The lengths it goes to to uphold that goal are nearly boundless. In 2009, Costco wasn't happy with Coca-Cola's (KO) prices. Rather than stick customers with higher costs, it simply stopped carrying Coke products altogether. "At this time, Coca-Cola has not provided Costco with competitive pricing so that we may pass along the value our members deserve," read signs over empty store shelves. Most retailers ask how high they can push prices without sacrificing sales. Costco asks how low it can push them while still covering operating expenses.


All the while, the company is still quite profitable. The secret is that essentially all its profits come from membership fees. Total net income in 2010 was $1.3 billion; membership fees that year were $1.7 billion. The year before, total net income came in at $1.1 billion; membership fees, $1.5 billion. That's Costco's deadly weapon: price goods cheaper than any competitor reasonably can, but still reap respectable profits off membership fees.


It's a win-win for members and shareholders. For an average member who spends $1,200 a year at Costco, membership fees -- as low as $50 a year -- aren't much, and well worth it financially. For shareholders, 63 million of those membership fees, with a renewal rate of 88%, equal big, stable profits. And there's a psychological benefit to the membership model: Paying a token fee once a year and enjoying cheap goods year-round feels better than buying average-priced goods all the time.


The question is whether Costco stock deserves your money. "The world has figured Costco out, which is why it trades at 25 times earnings," Munger said. "If you're comfortable with that, Costco is one of the most admirable capitalistic institutions in the world."


Valuation is what has always kept me away from the stock. At some point, however, you have to get comfortable with paying for quality. Costco is a terrific company. Is it worth the price? You tell me in the comments section below.


Fool contributor Morgan Housel owns shares of Berkshire and Wal-Mart. The Motley Fool owns shares of Costco Wholesale, Berkshire Hathaway, Wal-Mart Stores, and Coca-Cola. Motley Fool newsletter services have recommended buying shares of Wal-Mart Stores, Costco Wholesale, Coca-Cola, Home Depot, and Berkshire Hathaway. Motley Fool newsletter services have recommended creating a diagonal call position in Wal-Mart Stores. Try any of our Foolish newsletter services free for 30 days. We Fools may not all hold the same opinions, but we all believe that considering a diverse range of insights makes us better investors. The Motley Fool has a disclosure policy.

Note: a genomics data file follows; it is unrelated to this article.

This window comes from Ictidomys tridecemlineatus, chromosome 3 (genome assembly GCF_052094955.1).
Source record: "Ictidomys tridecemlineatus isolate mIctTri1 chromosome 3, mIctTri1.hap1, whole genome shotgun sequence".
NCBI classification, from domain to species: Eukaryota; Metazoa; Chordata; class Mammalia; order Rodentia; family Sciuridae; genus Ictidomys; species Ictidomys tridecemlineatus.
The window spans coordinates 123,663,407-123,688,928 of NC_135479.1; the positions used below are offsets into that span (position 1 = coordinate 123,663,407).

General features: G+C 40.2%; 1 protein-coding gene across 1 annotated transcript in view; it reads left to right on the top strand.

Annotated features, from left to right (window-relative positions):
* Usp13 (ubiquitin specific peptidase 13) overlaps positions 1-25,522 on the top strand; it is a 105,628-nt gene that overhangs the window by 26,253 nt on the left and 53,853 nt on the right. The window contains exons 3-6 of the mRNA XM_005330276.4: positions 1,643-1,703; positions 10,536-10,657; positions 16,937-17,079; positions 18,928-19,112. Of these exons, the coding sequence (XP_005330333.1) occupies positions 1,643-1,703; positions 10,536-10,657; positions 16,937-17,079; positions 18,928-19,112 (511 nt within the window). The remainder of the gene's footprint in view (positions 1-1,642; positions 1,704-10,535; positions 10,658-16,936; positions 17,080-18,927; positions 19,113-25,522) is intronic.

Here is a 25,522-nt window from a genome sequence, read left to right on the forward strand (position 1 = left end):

Jul 7, 2011 6:39PM
The article didn't mention that Costco sells quality goods.  Their prices may be low, but the quality of the merchandise is tops.  Their return policy is outstanding: if you bought it and it doesn't fit or fit your needs, or you don't like it for any reason, or it breaks just return it for a full refund and no questions asked.  The stores are neat, clean, well lighted, well organized and well stocked.   The article  also doesn't mention that everyone of their employees is happy to work for Costco and happy to take care of any customer's needs.  They are bright, energetic, personable, clean, neat, knowledgeable and helpful.  There's no bitching, complaining, bad-mouthing the company or showing any frustration with their job, the company or the customer. It's a great experience and a top company to do business with.  I wish they were everywhere. 
Jul 8, 2011 10:23AM
I have worked at Costco for 13 years.  Take care of our employees:  I am 32 and my wife is 27.  Combined we have nearly 150K in our 401K.  Costco matches our wages at 6-7% per year.  Not to mention we make over 110K/yr. combined (sup/mgr).  I have been offered tips many times.  I simply say, "Just keep shopping at Costco!".  
Take care of our Members:  Our return policy, need I say more?  As for our prices, sure you pay about the same or more for toilet paper.  But, what about gas, jewelry, we are the largest retailer of wine, clothing, the list goes on and on.  Quality is also #1 at Costco.  Some of the items in the Deli could be served at a high end restaurant.  For all of those naysayers, you can make one purchase at Costco and pay for your membership.